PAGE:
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Drab Majesty – Modern Mirror

Ambitious and modern, featuring hints of some classic ’80s pop

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Greek mythology and a heck load of reverb; welcome to Modern Mirror by Drab Majesty. This album is ambitious and modern while featuring hints of some classic ’80s pop. I enjoyed this album for its ability to allow you to connect to the music, but at the same time, give you the freedom to completely ignore the meaning of the songs and just dance along.

With the repetition of echoing, whispery lyrics “A Dialogue” creates a build up without it reaching a peak, but when it hits the 3-minute mark the bass drum kicks in and you know the rest of the album will impress. Drab Majesty have perfectly adapted classic electro-pop together with contemporary technology. Through their tracks like “The Other Side”, “Ellipsis”, and “Dolls In The Dark”, I could daggy dance my way through the day.

The first single “Ellipsis” romantically plays up the distorted concept of courting through modern technology in a world that has yet to adapt; a theme the band set out to do; “each song on the record tells a piece of the story in which the listener’s own self-identity has become warped and dissociated through rapidly expanding technology, losing touch with the origins of their own personalities.” The theories and thoughts behind the music are so impressive. Lyrics like “two modern minds won’t say what they want to” is one of the reasons why you can connect and associate yourself to this album. It compels you to think about your position in the modern world.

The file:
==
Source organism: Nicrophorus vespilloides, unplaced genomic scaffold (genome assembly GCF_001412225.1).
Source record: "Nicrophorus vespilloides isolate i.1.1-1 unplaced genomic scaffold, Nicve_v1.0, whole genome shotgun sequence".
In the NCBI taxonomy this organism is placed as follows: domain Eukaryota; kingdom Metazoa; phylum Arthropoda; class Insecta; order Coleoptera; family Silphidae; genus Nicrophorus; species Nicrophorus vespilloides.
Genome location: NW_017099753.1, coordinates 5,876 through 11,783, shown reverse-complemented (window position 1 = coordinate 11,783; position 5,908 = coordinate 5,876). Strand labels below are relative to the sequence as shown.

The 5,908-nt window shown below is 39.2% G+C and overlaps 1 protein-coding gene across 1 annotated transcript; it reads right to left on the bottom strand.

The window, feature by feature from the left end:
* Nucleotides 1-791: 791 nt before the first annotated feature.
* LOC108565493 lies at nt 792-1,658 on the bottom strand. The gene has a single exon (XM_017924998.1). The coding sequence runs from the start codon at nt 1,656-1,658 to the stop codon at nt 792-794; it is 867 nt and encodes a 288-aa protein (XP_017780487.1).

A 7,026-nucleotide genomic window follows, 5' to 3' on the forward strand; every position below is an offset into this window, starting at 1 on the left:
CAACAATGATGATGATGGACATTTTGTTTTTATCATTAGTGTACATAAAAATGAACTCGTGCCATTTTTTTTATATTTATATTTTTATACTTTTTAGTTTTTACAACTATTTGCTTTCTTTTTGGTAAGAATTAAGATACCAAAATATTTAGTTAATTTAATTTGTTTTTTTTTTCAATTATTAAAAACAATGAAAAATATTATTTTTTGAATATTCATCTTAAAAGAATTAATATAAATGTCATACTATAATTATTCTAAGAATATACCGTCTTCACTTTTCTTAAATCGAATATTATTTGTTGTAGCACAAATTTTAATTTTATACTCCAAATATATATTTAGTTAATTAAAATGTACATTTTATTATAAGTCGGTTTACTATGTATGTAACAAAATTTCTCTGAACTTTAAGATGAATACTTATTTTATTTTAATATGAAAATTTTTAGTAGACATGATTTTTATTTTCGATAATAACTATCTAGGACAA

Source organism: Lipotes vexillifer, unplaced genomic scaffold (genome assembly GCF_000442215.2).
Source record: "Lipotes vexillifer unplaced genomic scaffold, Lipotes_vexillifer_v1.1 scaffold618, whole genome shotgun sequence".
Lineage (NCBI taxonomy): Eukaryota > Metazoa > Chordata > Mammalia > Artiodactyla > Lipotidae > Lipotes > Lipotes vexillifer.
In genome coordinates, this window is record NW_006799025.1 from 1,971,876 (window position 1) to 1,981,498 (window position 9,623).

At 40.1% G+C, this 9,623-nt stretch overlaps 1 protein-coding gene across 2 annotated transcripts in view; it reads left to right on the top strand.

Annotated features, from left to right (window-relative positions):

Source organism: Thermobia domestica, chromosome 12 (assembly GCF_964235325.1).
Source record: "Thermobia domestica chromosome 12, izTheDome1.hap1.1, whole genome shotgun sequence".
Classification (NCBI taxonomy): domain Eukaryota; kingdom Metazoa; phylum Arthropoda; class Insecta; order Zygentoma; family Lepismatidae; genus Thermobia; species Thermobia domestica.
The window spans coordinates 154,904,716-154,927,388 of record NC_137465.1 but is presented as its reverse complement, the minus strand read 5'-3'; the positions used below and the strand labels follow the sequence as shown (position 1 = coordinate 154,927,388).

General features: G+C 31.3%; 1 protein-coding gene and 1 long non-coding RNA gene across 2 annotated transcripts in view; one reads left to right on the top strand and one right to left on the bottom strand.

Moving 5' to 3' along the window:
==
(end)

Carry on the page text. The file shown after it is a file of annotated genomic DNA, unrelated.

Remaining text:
“Noise Of The Void” plays are eerie, mysterious role to the album. There’s a dark voice behind this song, accompanied with deeper riffs and heavier composition, as opposed to “Oxytocin” which is a higher pitched song with a catchy chorus and a breezy feel throughout. “Out Of Sequence” is the final song of the album and it is eight minutes of marvelous. With a deceptive intro, it transforms into a theatrical reflection of the album’s sound.  

The music in Modern Mirror flows effortlessly from verse to chorus and back. You can tell that this has been a well thought out piece of art and has been planned and worked on immensely (having traveled to Greece to acquire the basis of the album). Lyrics, music, and voice accompany each other to create modern-day theories through song. You can’t decide if the music or the voice is the main attraction, but both hold equal importance and equal effectiveness.

(Dais Records)

Reviews

Tennis System – Lovesick

This is furious noise

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Tennis System Lovesick

It is impossible to read music that taps into the shoegaze lineage without finding mention of My Bloody Valentine or The Jesus and Mary Chain. While the aforementioned bands are certainly the epicentre of the genre, bands like Los Angeles’ Tennis System aren’t all too interested in being just another page in the Kevin Shields songbook. Unlike the genre’s progenitors, Tennis System only graze the often plodding, overly moribund nature of shoegaze, and instead find more inspiration from uptempo punk urgency. Lovesick, their third album, is a culmination of what the band call their “putting it all on the line” mentality, wrapped in fuzzed-out, loud guitars, breezy percussion work and that ‘let’s go’ punk attitude.

Songs like “Alone” and “Esoteric” come cut from the same mold that crafted early emo band Cap N’ Jazz; manic, loud, frenzied, while opener “Shelf Life” digs deep into the fuzzy, distorted heaven of Jawbox meets Burning Airlines. The song itself feverish sudden changes, one that mimics what vocalist/guitarist Matty Taylor told Flood Magazine about the song’s “journey of realization, denial, and finally acting upon things”. It’s true then that songs on Lovesick owe more to J. Robbins than Kevin Shields, but it is not to say the album is not without its more shoegaze moments. It’s the moodier soundscapes of “Cologne” and almost whispering “Fall” that paint from that brush.